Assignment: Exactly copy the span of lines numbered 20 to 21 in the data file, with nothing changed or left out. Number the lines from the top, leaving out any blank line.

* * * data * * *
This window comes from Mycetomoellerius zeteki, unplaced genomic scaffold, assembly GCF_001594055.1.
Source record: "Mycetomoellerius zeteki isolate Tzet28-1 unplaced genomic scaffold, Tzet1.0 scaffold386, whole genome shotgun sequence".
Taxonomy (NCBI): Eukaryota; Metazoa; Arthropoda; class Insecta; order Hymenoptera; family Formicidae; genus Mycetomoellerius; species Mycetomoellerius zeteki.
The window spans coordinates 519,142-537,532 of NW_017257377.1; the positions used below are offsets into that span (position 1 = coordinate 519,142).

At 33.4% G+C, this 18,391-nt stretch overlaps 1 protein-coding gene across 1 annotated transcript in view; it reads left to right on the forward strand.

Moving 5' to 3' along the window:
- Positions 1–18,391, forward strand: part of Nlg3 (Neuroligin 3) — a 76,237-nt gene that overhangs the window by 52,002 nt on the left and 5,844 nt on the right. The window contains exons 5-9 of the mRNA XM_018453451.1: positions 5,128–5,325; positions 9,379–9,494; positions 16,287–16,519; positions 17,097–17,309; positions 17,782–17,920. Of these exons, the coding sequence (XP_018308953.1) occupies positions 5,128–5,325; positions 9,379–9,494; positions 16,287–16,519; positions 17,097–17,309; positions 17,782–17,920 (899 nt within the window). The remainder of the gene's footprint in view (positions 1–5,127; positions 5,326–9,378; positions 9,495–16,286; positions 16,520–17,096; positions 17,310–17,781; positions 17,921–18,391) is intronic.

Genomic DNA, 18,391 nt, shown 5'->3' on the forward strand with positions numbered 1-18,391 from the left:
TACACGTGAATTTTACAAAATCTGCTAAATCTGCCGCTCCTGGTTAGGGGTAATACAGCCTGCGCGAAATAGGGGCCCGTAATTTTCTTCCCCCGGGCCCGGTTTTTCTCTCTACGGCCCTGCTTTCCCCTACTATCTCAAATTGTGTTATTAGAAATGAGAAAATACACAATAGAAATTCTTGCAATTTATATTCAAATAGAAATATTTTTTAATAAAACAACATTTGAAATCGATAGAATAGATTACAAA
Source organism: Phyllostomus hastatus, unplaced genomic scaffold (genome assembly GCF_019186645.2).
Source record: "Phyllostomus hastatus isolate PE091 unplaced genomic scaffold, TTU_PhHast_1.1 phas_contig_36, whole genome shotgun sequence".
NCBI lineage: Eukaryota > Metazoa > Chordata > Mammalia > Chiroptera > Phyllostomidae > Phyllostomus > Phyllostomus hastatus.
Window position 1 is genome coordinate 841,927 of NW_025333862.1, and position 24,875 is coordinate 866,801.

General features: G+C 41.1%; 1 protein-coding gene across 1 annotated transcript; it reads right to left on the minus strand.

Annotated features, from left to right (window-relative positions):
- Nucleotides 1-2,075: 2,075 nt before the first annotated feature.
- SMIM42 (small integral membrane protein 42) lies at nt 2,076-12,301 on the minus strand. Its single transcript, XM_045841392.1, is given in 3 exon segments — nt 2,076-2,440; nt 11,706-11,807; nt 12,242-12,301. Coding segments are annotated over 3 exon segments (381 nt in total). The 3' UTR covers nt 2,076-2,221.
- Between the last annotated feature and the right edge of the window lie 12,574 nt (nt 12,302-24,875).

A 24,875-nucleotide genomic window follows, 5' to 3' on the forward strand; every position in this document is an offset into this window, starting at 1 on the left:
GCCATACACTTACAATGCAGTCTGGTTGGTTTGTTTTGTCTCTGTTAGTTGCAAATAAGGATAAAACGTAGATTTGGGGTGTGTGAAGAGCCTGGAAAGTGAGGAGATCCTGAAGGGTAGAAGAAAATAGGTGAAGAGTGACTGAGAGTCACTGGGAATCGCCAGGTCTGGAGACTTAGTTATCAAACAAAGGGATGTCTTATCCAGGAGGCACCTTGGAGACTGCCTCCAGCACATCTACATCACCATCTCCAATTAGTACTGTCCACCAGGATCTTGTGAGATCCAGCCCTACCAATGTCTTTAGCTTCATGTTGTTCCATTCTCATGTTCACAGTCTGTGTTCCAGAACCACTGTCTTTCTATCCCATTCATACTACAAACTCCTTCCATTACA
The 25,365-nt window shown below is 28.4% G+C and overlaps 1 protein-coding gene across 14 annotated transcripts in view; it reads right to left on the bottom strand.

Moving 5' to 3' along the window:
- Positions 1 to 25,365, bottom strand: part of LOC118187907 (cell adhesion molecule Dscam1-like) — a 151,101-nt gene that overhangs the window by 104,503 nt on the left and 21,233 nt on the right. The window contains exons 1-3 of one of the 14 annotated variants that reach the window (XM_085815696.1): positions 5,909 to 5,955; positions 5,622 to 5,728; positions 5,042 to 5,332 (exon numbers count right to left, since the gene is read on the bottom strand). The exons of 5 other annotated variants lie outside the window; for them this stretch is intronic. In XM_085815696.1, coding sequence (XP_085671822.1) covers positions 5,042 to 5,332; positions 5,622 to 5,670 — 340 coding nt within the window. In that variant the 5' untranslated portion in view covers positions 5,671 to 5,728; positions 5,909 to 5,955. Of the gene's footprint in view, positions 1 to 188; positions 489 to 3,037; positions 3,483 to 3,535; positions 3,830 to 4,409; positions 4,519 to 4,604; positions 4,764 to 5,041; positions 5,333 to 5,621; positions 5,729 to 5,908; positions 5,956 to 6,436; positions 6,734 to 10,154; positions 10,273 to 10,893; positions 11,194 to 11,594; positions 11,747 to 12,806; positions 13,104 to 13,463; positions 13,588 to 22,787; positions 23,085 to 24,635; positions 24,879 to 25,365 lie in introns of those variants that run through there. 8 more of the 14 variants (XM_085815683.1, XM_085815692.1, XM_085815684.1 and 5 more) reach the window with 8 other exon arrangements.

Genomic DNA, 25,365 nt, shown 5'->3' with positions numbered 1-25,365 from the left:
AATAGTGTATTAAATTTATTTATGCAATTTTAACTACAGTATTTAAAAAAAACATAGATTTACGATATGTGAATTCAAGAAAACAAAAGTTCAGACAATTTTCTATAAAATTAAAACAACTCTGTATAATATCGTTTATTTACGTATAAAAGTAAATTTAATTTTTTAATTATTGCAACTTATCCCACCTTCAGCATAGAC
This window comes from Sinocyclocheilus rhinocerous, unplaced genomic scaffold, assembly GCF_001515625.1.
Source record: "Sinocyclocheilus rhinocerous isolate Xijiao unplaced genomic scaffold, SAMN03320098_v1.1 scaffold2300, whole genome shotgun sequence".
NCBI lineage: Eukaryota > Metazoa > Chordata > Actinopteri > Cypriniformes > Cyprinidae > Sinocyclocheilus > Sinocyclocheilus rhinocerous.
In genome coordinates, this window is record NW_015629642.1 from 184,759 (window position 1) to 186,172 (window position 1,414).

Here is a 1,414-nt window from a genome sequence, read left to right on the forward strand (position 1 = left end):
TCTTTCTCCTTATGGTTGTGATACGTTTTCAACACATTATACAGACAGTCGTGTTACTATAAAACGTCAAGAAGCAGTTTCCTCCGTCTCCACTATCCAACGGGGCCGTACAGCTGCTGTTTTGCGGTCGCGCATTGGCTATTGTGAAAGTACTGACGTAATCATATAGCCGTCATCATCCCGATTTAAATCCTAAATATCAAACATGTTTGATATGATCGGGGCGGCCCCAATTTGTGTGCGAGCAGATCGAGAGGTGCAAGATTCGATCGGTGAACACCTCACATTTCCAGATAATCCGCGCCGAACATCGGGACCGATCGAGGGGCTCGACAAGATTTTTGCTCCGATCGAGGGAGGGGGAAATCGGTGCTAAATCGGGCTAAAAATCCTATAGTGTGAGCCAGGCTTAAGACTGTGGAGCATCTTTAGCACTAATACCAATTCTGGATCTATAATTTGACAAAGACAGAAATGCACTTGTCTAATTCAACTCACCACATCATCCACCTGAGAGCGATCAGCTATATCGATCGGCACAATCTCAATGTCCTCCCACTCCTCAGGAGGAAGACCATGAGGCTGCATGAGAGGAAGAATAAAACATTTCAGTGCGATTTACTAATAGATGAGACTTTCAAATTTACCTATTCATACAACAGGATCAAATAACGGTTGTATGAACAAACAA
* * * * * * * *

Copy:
GCCATACACTTACAATGCAGTCTGGTTGGTTTGTTTTGTCTCTGTTAGTTGCAAATAAGGATAAAACGTAGATTTGGGGTGTGTGAAGAGCCTGGAAAGTGAGGAGATCCTGAAGGGTAGAAGAAAATAGGTGAAGAGTGACTGAGAGTCACTGGGAATCGCCAGGTCTGGAGACTTAGTTATCAAACAAAGGGATGTCTTATCCAGGAGGCACCTTGGAGACTGCCTCCAGCACATCTACATCACCATCTCCAATTAGTACTGTCCACCAGGATCTTGTGAGATCCAGCCCTACCAATGTCTTTAGCTTCATGTTGTTCCATTCTCATGTTCACAGTCTGTGTTCCAGAACCACTGTCTTTCTATCCCATTCATACTACAAACTCCTTCCATTACA
The 25,365-nt window shown below is 28.4% G+C and overlaps 1 protein-coding gene across 14 annotated transcripts in view; it reads right to left on the bottom strand.